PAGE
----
Everyone is different when it comes to finding a study spot. Personally, I could never concentrate in the library during college- it was far too quiet, and I was often distracted by side conversations when I bumped into friends. I found a great spot in the student activities center- I could hear the jukebox playing music from the diner nearby, but I still had a room all to myself with good lighting and a comfy chair.

sb320Maybe you absorb information better in complete silence- if that’s the case, the library or an unused classroom may be perfect for you. Others may need more noise- so the dining hall or dorm lounge may work better. Figure out what environment you learn and retain information best in, and then go find a study spot that matches your needs.

4. Go to the student activity fair.

Most colleges will have a student activity fair at the beginning of each school year. GO! This is your opportunity to learn more about all of the clubs, volunteer opportunities, and organizations on campus. It will get you thinking about what activities you want to take part in and how you want to spend your time outside of the classroom.

There is probably a lot going on for you, so you may be wondering, “How could I even think about adding more to my plate when I am just learning how to navigate my way through classes?” That’s a very valid question. But, here are just some of the benefits of getting involved in formal extracurricular activities:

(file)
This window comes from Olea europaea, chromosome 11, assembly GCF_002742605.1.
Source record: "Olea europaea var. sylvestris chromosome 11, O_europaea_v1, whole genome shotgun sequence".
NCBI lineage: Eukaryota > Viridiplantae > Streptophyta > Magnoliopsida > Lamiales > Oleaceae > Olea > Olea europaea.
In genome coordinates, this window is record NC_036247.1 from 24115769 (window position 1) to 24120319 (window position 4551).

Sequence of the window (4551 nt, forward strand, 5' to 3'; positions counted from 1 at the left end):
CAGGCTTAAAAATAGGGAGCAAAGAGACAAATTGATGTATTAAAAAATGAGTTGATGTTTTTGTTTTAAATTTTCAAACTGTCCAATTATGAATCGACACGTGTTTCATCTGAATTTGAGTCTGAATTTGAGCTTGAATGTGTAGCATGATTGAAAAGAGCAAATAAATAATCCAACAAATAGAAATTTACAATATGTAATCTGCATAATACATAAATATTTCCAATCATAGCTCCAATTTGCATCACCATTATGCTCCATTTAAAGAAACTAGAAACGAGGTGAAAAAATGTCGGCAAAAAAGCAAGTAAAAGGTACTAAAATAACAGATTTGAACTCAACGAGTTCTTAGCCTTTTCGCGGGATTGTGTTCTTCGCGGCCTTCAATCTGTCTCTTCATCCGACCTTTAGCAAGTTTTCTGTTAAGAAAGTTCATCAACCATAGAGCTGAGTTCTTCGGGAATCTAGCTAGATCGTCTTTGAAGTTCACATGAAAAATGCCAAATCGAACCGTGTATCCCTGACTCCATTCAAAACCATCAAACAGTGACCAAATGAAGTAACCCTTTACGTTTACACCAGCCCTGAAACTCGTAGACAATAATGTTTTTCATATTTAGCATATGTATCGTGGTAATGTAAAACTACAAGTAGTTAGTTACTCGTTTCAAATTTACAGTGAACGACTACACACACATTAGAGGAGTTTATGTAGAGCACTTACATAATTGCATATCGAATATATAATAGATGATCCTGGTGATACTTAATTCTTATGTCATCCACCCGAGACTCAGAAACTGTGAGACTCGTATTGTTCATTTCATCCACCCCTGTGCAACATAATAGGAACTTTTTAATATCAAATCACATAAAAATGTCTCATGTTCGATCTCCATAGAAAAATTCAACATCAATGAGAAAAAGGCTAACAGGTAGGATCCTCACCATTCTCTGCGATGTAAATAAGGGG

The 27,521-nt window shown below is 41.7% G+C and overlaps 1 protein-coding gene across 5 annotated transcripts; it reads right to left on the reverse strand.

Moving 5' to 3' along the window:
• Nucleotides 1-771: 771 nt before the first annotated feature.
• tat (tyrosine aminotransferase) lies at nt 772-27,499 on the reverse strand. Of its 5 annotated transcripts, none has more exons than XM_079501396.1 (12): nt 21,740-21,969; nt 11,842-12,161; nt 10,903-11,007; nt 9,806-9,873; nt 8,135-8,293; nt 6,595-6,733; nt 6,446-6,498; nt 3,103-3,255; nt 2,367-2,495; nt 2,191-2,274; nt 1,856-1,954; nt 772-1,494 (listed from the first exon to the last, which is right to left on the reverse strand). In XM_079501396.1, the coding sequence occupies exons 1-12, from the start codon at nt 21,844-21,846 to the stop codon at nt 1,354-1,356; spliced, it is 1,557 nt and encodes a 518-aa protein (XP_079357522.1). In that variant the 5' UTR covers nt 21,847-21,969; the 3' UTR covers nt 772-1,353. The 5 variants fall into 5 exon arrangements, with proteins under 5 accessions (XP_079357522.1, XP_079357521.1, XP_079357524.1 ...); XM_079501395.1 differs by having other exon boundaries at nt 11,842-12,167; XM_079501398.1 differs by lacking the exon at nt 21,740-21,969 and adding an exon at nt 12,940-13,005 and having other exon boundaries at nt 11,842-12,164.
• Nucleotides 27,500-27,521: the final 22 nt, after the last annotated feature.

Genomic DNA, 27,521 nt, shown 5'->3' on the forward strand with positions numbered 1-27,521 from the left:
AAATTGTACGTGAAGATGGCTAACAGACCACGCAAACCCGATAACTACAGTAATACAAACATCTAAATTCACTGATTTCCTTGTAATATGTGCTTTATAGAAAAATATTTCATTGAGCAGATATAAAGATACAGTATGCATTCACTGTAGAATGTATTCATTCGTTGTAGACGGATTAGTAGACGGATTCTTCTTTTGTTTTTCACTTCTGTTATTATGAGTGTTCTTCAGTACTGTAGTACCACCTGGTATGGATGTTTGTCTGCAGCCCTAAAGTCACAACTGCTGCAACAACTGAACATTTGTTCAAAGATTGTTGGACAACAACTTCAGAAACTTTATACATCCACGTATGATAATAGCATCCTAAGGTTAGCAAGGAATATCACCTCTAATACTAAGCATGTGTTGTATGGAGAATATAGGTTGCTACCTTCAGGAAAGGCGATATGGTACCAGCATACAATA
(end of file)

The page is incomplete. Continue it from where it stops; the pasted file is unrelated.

-  You get to meet new peers and widen your circle of friends.

-  These activities will allow you to explore interests- such as pottery, slam poetry, debate, or photography- that you may not otherwise have the time or resources to explore. 

-  They’ll help you de-stress! Playing a game of intramural basketball might be just what you need in between study sessions.

-  You will develop a whole new set of skills, which makes you a better student in the long run

-  Getting involved now allows you to learn enough about a club or organization so that you are equipped to take on a leadership role later.

5. Find a senior mentor.

Many people will tell you that you should find a mentor in one of your professors or an academic advisor. Both are great and you should pursue opportunities to find seasoned mentors- but they can only offer you a particular perspective.